# Economics.SE Policy on Homework Questions

The explicit aim of this site is to create a stack of high quality economics related questions and answers. High quality questions are those that, along with their answers, are useful to future visitors. The purpose of this site is not to provide complete answer keys to homework questions, or to provide answers to highly specific questions unlikely to be of general interest or usefulness.

When posting a homework question, it is therefore essential that you

• demonstrate some evidence of having attempted to answer the question independently
• consider ways to write the question in a general fashion that will make it more useful to others with different (but similar) problems in the future. A rule of thumb: If your question contains numbers that are not essential to your particular problem, it is most likely too specific to be of general use. Some examples follow:

Bad Question "Alpha and Beta are shipwrecked on a desert island and are trying to split 100 kg of cornmeal (C) and 100 cocunuts (N). Alpha's utility function is: $U_{\alpha} = C + 0.5N$, while Betas utility function is $U_{\beta} = 3.5C + 3.5N$. If they do not agree to cooperate, they fight to death, with U = 0 for the loser. Given their physical differences, Beta has an 80% probability of winning the fight.Find their threat point!

Better Question Imagine a scenario in which two agents, Alpha and Beta, are splitting two goods, 100 C and 100 N. They have utility functions $U_{\alpha}(C,N)$ and $U_{\beta}(C,N)$. If they cannot agree on an outcome, they fight to death, with U = 0 for the loser. The likelihood of Beta winning is $P$ percent. How can I calculate their threat point?

Great Question Imagine a scenario in which $N$ agents, each with an individual utility function, have to allocate $M$ goods. If they cannot agree on an outcome, one of the agents (randomly drawn) will gain all the goods, while the others enjoy zero utility. How can I calculate the threat points?

Do not merely post a scan or image of the whole question, nor of your attempted answer. Enter your question, and the work you've done to try to answer it, as text. You can use Markdown and Mathjax to make it more readable. If the question requires images (for example, a chart), post those as images, but enter the question text as text.

• What if the OP is so new to LaTeX that they don't know how to code it, and have to resort to posting a photograph? This question has close votes, seemingly because it was not TeXified (see edits). I think that policy is too harsh. Jul 3 '18 at 6:29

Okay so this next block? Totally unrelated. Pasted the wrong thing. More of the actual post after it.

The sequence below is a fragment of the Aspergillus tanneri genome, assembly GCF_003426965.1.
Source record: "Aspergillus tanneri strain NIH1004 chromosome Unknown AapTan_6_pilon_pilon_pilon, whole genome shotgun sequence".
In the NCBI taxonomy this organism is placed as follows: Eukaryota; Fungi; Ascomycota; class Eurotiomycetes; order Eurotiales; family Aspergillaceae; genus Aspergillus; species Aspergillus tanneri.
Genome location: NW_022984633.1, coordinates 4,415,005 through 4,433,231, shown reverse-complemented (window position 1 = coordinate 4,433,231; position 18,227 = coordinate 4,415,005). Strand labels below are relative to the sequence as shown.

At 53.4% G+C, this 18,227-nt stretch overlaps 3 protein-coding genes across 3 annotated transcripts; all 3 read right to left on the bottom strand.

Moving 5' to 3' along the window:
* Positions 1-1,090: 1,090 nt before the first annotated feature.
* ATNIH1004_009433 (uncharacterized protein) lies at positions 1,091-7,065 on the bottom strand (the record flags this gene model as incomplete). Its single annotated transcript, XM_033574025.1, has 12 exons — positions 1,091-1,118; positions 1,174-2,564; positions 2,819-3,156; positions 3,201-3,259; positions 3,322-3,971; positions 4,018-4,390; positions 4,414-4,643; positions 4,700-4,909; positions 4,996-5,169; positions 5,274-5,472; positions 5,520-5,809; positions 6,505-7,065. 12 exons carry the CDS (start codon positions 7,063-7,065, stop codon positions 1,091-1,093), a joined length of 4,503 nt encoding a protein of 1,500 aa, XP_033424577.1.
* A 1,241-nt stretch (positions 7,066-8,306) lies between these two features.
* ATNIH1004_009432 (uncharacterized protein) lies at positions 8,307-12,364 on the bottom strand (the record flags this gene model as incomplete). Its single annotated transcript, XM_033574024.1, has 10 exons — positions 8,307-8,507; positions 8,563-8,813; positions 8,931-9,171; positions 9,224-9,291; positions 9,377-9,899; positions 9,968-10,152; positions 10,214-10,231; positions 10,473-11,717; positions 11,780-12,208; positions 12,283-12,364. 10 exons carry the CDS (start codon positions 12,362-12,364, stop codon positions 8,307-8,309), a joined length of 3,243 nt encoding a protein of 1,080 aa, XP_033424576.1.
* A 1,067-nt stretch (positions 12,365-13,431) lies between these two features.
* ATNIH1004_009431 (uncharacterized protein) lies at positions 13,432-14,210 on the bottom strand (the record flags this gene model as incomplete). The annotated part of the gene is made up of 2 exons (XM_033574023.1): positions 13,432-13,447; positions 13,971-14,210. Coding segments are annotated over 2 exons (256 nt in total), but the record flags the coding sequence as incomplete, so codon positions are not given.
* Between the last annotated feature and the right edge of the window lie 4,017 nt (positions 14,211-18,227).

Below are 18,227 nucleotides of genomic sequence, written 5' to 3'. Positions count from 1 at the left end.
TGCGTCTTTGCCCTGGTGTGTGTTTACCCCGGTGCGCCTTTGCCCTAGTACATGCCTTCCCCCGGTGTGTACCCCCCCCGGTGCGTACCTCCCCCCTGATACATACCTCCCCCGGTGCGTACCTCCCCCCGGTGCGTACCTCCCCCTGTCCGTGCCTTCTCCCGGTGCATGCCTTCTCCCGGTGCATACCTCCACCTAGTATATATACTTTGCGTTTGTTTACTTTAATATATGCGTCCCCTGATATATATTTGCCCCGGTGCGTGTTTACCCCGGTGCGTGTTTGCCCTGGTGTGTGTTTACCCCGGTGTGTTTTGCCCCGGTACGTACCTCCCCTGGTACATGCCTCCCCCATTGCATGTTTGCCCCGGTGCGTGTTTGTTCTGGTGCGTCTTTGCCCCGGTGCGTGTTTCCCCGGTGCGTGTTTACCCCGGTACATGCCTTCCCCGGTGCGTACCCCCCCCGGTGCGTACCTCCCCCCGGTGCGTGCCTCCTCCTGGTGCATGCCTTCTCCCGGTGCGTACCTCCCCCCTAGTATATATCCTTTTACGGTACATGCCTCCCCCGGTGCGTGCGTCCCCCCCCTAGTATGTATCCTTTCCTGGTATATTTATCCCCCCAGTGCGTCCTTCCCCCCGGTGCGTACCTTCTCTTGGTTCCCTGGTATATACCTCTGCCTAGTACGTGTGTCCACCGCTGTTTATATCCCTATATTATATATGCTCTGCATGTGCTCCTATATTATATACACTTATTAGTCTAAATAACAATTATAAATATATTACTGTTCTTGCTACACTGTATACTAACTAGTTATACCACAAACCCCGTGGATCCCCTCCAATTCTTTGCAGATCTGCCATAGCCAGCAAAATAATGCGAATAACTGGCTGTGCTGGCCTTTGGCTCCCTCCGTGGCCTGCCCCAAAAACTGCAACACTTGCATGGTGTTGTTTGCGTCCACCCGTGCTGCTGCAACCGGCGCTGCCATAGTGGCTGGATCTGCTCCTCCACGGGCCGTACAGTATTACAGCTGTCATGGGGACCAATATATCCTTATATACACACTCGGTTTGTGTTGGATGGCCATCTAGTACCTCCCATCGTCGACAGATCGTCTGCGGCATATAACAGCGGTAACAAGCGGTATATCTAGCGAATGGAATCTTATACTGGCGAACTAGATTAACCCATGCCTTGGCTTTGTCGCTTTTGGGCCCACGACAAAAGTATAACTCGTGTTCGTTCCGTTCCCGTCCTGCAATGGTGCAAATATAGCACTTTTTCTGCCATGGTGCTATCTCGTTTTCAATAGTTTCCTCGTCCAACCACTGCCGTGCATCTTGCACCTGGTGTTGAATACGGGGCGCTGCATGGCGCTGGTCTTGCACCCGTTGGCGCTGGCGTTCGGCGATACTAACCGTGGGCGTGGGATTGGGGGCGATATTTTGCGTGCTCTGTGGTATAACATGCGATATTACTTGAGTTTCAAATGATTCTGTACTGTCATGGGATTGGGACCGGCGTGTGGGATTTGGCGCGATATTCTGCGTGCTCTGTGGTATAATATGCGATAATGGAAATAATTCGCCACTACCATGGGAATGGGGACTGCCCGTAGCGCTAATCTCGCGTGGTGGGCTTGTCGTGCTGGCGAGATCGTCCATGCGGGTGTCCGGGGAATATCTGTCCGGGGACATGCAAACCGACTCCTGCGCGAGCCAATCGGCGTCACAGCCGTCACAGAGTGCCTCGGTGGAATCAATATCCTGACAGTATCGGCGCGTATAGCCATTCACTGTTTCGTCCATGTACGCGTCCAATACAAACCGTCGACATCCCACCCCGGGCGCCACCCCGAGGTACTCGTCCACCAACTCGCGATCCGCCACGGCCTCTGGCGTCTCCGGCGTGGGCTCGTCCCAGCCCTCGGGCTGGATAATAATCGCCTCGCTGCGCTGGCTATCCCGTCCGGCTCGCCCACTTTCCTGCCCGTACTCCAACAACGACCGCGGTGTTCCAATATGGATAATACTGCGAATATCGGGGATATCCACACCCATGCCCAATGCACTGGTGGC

• @ahorn -- I agree. I don't thik questions should be closed or downvoted if they're not TeXtified -- it puts off many new users. I'm sure most of them will learn to use LaTeX for their questions or answers eventually; it shouldn't be necessary for new users. On the other hand, if a fairly old user posts scanned or snipped images, perhaps those deserve a downvote, or a close ruling. Jan 21 '19 at 8:53

My impression is that there's sort of a dicotomy:

A) It's crucial that the site works to keep contributors from wasting their time answering individual high school or college level home work (or take home exam) questions explicitly. Answers to basic questions should be general, in a way that they offer a broad perspective and don't directly answer an exam question.

B) However, I think that the most sophisticated, complex questions should get very specific, exact or precise answers. I think grad level knowledge is scarce, but few people can actually absorb it, so it should be distributed to whoever wants it.

Can a relevant economcs question be part of someones homework? I think it can.

If the objective of this policy is to keep contributors from answering inapropiate questios I think the key would be to define economy as a theoretical sience which tries to explain social behaviors, and diferentiate it so from all practices which apply all or part of such sience to real life, every day, money managemet techniques such as finance or accounting.

My argument is that complexity of the question shouldn´t determine the appropriateness of a question, but instead the scope to which that complexity reaches. I think it would be best to say that an appropiate question is one that can be explained using theoretical economics without considering the level of complexity as long as that complexity is purely theoretical. This way all questions aiming at answering a specific applied economics problmeatic with real life values would be off topic, and questions aiming at solving theoretical applied economics presented with theoretical values, no matter the complexity of the question, would be considered appropiate and worthy of an answer.

example of an appropiate question:

Asuming a single product market with perfect competition structure: if the price of the product increases from $p=A$ to $p=A+B$, and the supply function is $f(p)=Cp+D$ what would be the increace in the production of this product after the price change?

example of inappropiate question:

Asuming a single product market with perfect competition structure: if the price of the product increases from $p=10$ to $p=20$, and the supply function is $f(p)=2p+1$ what would be the increace in the production of this product after the price change?